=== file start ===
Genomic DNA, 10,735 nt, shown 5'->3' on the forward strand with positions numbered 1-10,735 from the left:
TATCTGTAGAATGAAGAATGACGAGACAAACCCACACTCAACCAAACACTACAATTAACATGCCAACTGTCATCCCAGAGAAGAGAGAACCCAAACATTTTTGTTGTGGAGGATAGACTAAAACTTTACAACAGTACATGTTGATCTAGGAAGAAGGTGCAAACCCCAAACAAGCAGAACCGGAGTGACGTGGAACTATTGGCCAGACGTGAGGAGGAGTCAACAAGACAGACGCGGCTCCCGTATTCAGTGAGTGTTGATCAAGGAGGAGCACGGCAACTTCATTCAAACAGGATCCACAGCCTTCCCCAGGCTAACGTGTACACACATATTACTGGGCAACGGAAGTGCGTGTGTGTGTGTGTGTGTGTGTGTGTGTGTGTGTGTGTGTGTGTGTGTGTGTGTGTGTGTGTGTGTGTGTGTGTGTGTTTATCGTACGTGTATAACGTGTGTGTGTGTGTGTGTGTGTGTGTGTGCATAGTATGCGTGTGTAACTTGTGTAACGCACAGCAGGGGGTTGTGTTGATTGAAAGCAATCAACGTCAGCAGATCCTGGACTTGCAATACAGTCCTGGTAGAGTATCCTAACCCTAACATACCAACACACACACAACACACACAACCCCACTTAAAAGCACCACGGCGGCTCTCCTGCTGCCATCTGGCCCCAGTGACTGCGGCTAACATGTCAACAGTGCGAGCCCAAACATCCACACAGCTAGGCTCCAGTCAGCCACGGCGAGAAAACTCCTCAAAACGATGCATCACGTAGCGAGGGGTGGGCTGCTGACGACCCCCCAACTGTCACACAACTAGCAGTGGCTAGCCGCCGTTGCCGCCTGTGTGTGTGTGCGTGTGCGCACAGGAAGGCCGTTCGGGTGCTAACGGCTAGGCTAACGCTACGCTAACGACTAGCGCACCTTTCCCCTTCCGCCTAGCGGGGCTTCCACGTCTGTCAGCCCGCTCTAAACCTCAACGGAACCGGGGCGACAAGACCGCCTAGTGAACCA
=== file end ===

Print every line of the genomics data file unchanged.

Genomic DNA, 10,735 nt, shown 5'->3' on the forward strand with positions numbered 1-10,735 from the left:
TATCTGTAGAATGAAGAATGACGAGACAAACCCACACTCAACCAAACACTACAATTAACATGCCAACTGTCATCCCAGAGAAGAGAGAACCCAAACATTTTTGTTGTGGAGGATAGACTAAAACTTTACAACAGTACATGTTGATCTAGGAAGAAGGTGCAAACCCCAAACAAGCAGAACCGGAGTGACGTGGAACTATTGGCCAGACGTGAGGAGGAGTCAACAAGACAGACGCGGCTCCCGTATTCAGTGAGTGTTGATCAAGGAGGAGCACGGCAACTTCATTCAAACAGGATCCACAGCCTTCCCCAGGCTAACGTGTACACACATATTACTGGGCAACGGAAGTGCGTGTGTGTGTGTGTGTGTGTGTGTGTGTGTGTGTGTGTGTGTGTGTGTGTGTGTGTGTGTGTGTGTGTGTGTGTGTGTTTATCGTACGTGTATAACGTGTGTGTGTGTGTGTGTGTGTGTGTGTGCATAGTATGCGTGTGTAACTTGTGTAACGCACAGCAGGGGGTTGTGTTGATTGAAAGCAATCAACGTCAGCAGATCCTGGACTTGCAATACAGTCCTGGTAGAGTATCCTAACCCTAACATACCAACACACACACAACACACACAACCCCACTTAAAAGCACCACGGCGGCTCTCCTGCTGCCATCTGGCCCCAGTGACTGCGGCTAACATGTCAACAGTGCGAGCCCAAACATCCACACAGCTAGGCTCCAGTCAGCCACGGCGAGAAAACTCCTCAAAACGATGCATCACGTAGCGAGGGGTGGGCTGCTGACGACCCCCCAACTGTCACACAACTAGCAGTGGCTAGCCGCCGTTGCCGCCTGTGTGTGTGTGCGTGTGCGCACAGGAAGGCCGTTCGGGTGCTAACGGCTAGGCTAACGCTACGCTAACGACTAGCGCACCTTTCCCCTTCCGCCTAGCGGGGCTTCCACGTCTGTCAGCCCGCTCTAAACCTCAACGGAACCGGGGCGACAAGACCGCCTAGTGAACCA